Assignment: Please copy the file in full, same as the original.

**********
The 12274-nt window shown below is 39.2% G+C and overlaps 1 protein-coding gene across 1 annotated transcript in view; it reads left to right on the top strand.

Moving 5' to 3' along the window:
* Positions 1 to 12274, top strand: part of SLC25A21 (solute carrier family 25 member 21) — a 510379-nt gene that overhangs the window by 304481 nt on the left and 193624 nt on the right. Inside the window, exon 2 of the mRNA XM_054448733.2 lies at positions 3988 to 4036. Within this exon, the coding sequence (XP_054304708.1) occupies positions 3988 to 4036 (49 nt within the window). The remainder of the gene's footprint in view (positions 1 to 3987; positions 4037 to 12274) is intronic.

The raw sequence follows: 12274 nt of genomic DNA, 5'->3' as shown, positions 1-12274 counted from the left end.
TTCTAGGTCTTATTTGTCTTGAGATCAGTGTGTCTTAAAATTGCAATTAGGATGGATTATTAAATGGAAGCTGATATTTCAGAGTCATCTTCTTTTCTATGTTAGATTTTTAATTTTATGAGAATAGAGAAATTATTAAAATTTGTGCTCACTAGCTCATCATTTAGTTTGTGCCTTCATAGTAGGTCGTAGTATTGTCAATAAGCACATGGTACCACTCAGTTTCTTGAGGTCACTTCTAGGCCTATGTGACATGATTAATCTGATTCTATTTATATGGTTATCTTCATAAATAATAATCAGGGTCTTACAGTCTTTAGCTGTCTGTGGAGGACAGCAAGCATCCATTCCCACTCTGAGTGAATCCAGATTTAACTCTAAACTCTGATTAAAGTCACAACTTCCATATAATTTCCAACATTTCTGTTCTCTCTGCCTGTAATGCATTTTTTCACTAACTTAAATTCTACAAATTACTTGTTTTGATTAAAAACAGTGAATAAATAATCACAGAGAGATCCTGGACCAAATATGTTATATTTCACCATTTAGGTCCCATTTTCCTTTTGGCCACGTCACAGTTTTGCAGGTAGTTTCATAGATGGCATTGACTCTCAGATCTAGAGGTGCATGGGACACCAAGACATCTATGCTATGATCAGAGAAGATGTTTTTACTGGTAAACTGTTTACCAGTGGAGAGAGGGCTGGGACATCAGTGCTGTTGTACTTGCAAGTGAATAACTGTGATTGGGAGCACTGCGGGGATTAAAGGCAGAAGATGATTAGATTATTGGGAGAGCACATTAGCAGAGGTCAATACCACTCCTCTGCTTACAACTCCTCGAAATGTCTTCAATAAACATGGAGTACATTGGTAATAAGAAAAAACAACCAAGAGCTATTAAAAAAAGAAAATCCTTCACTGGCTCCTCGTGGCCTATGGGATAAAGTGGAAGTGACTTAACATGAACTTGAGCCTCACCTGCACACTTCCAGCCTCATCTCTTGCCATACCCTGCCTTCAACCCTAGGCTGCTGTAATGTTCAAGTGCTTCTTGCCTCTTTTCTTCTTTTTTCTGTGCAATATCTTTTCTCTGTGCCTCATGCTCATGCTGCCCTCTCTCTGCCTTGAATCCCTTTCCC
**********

The 12274-nt window shown below is 39.2% G+C and overlaps 1 protein-coding gene across 1 annotated transcript in view; it reads left to right on the top strand.

Moving 5' to 3' along the window:
* Positions 1 to 12274, top strand: part of SLC25A21 (solute carrier family 25 member 21) — a 510379-nt gene that overhangs the window by 304481 nt on the left and 193624 nt on the right. Inside the window, exon 2 of the mRNA XM_054448733.2 lies at positions 3988 to 4036. Within this exon, the coding sequence (XP_054304708.1) occupies positions 3988 to 4036 (49 nt within the window). The remainder of the gene's footprint in view (positions 1 to 3987; positions 4037 to 12274) is intronic.

The raw sequence follows: 12274 nt of genomic DNA, 5'->3' as shown, positions 1-12274 counted from the left end.
TTCTAGGTCTTATTTGTCTTGAGATCAGTGTGTCTTAAAATTGCAATTAGGATGGATTATTAAATGGAAGCTGATATTTCAGAGTCATCTTCTTTTCTATGTTAGATTTTTAATTTTATGAGAATAGAGAAATTATTAAAATTTGTGCTCACTAGCTCATCATTTAGTTTGTGCCTTCATAGTAGGTCGTAGTATTGTCAATAAGCACATGGTACCACTCAGTTTCTTGAGGTCACTTCTAGGCCTATGTGACATGATTAATCTGATTCTATTTATATGGTTATCTTCATAAATAATAATCAGGGTCTTACAGTCTTTAGCTGTCTGTGGAGGACAGCAAGCATCCATTCCCACTCTGAGTGAATCCAGATTTAACTCTAAACTCTGATTAAAGTCACAACTTCCATATAATTTCCAACATTTCTGTTCTCTCTGCCTGTAATGCATTTTTTCACTAACTTAAATTCTACAAATTACTTGTTTTGATTAAAAACAGTGAATAAATAATCACAGAGAGATCCTGGACCAAATATGTTATATTTCACCATTTAGGTCCCATTTTCCTTTTGGCCACGTCACAGTTTTGCAGGTAGTTTCATAGATGGCATTGACTCTCAGATCTAGAGGTGCATGGGACACCAAGACATCTATGCTATGATCAGAGAAGATGTTTTTACTGGTAAACTGTTTACCAGTGGAGAGAGGGCTGGGACATCAGTGCTGTTGTACTTGCAAGTGAATAACTGTGATTGGGAGCACTGCGGGGATTAAAGGCAGAAGATGATTAGATTATTGGGAGAGCACATTAGCAGAGGTCAATACCACTCCTCTGCTTACAACTCCTCGAAATGTCTTCAATAAACATGGAGTACATTGGTAATAAGAAAAAACAACCAAGAGCTATTAAAAAAAGAAAATCCTTCACTGGCTCCTCGTGGCCTATGGGATAAAGTGGAAGTGACTTAACATGAACTTGAGCCTCACCTGCACACTTCCAGCCTCATCTCTTGCCATACCCTGCCTTCAACCCTAGGCTGCTGTAATGTTCAAGTGCTTCTTGCCTCTTTTCTTCTTTTTTCTGTGCAATATCTTTTCTCTGTGCCTCATGCTCATGCTGCCCTCTCTCTGCCTTGAATCCCTTTCCC